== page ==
- What other names is Boxwood known by?
- What is Boxwood?
- How does Boxwood work?
- Are there safety concerns?
- Are there any interactions with medications?
- Dosing considerations for Boxwood.
Bois d'Artois, Bois Béni, Bois Ordinaire, Boj, Boje, Boxwood Extract, Buis, Buis Commun, Buis Toujours Vert, Bujo, Bush Tree, Buxaceae, Buxus, Buxus colchica, Buxus hyrcana, Buxus sempervirens, Dudgeon, Extrait de Buis, SPV 30.
Boxwood is a plant. People take chemicals from the leaf to make medicine (boxwood extract). The leaf itself should not be used for medicine. It can cause serious harm, including death.
Boxwood is also used for arthritis and as a “blood-detoxifying agent.”
Insufficient Evidence to Rate Effectiveness for...
- Treating HIV/AIDS. There is early evidence that 990 mg per day of a specific boxwood leaf extract (SPV 30) might delay disease progression in HIV-infected people. It seems to delay decreases in CD4 cell counts, increases in viral load, and/or progression to AIDS in HIV-infected people who have no AIDS symptoms. A higher dose of 1980 mg per day does not seem to be effective.
- Stimulating the immune system.
- Detoxifying the blood.
- Other conditions.
Boxwood might stop viruses from reproducing, but there isn't enough scientific evidence to support this theory.
It's LIKELY UNSAFE to use whole boxwood leaf. It has serious side effects that the leaf extract doesn't seem to have. Whole boxwood leaf can cause poisoning, including life-threatening side effects such as seizures and paralysis. It can also cause death.
Special Precautions & Warnings:Pregnancy and breast-feeding: It's LIKELY UNSAFE to use whole boxwood leaf, whether or not you are pregnant or breast-feeding. Not enough is known about the safety of using boxwood extract during pregnancy or breast-feeding. Stay on the safe side and avoid use until more is known.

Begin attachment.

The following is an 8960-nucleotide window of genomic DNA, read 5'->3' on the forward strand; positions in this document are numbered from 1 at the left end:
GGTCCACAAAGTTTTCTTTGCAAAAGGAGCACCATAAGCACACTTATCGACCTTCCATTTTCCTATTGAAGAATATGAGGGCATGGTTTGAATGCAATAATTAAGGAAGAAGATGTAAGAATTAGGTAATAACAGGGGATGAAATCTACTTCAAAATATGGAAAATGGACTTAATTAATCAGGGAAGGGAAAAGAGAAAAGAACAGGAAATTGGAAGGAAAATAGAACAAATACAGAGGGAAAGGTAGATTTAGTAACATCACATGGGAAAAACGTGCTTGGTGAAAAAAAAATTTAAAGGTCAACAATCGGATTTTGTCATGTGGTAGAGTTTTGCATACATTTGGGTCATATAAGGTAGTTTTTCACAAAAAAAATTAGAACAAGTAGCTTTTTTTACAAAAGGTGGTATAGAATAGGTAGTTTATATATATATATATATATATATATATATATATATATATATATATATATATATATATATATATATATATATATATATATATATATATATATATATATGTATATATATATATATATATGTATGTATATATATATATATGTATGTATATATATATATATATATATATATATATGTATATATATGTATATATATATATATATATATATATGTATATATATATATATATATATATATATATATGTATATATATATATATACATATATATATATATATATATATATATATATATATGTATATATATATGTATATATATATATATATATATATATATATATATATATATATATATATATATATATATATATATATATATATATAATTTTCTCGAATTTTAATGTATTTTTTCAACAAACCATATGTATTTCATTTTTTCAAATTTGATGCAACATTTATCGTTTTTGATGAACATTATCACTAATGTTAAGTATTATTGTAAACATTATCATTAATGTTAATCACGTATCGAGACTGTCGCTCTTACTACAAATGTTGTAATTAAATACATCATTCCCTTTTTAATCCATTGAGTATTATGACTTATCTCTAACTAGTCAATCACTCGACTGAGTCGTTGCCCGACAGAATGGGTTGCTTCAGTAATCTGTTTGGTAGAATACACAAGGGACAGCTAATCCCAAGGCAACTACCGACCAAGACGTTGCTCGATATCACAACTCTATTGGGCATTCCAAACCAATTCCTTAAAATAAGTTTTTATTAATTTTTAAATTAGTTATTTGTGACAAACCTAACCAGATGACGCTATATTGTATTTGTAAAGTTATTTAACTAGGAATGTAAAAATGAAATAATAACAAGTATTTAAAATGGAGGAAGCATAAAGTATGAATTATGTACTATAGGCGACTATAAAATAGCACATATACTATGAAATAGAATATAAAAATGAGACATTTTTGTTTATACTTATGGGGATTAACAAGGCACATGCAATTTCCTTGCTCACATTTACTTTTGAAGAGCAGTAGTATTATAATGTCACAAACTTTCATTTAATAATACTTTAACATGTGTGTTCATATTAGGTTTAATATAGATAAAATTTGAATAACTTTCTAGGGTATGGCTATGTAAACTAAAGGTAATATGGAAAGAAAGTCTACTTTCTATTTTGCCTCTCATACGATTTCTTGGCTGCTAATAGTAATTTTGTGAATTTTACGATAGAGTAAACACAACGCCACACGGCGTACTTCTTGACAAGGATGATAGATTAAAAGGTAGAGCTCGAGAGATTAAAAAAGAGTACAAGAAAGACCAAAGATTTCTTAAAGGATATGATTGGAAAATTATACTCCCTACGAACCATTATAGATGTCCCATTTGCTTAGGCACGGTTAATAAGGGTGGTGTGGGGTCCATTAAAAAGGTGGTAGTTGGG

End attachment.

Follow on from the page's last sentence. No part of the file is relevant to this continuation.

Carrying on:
Slow heart rate (bradycardia): Boxwood extract might slow down the heart rate. This could be a problem in people who already have a slow heart rate.
Ulcers: Boxwood extract might increase secretions in the stomach and intestines. There is concern that this could worsen ulcers.
Seizures: There is concern that boxwood extract might increase the risk of seizures.
Urinary tract obstruction: Boxwood extract might increase secretions in the urinary tract. There is concern that this could worsen urinary obstruction.
Drying medications (Anticholinergic drugs)Interaction Rating: Moderate Be cautious with this combination.Talk with your health provider.
Boxwood extract might increase levels of certain chemicals in the body that work in the brain, heart, and elsewhere. Some drying medications called "anticholinergic drugs" can also these same chemicals, but in a different way. These drying medications might decrease the effects of boxwood extract, and boxwood extract might decrease the effects of drying medications.
Medications for Alzheimer's disease (Acetylcholinesterase (AChE) inhibitors)Interaction Rating: Moderate Be cautious with this combination.Talk with your health provider.
Boxwood extract might increase certain chemicals in the brain, heart, and elsewhere in the body. Some medications used for Alzheimer's disease also affect these chemicals. Taking boxwood extract along with medications for Alzheimer's disease might increase effects and side effects of medications used for Alzheimer's disease.
Various medications used for glaucoma, Alzheimer's disease, and other conditions (Cholinergic drugs)Interaction Rating: Moderate Be cautious with this combination.Talk with your health provider.
Boxwood extract might increase certain chemicals in the brain, heart, and elsewhere in the body. Some medications used for glaucoma, Alzheimer's disease, and other conditions also affect these chemicals. Taking boxwood extract with these medications might increase the chance of side effects.
The appropriate dose of boxwood depends on several factors such as the user's age, health, and several other conditions. At this time there is not enough scientific information to determine an appropriate range of doses for boxwood. Keep in mind that natural products are not always necessarily safe and dosages can be important. Be sure to follow relevant directions on product labels and consult your pharmacist or physician or other healthcare professional before using.
Natural Medicines Comprehensive Database rates effectiveness based on scientific evidence according to the following scale: Effective, Likely Effective, Possibly Effective, Possibly Ineffective, Likely Ineffective, and Insufficient Evidence to Rate (detailed description of each of the ratings).
Report Problems to the Food and Drug Administration
You are encouraged to report negative side effects of prescription drugs to the FDA. Visit the FDA MedWatch website or call 1-800-FDA-1088.
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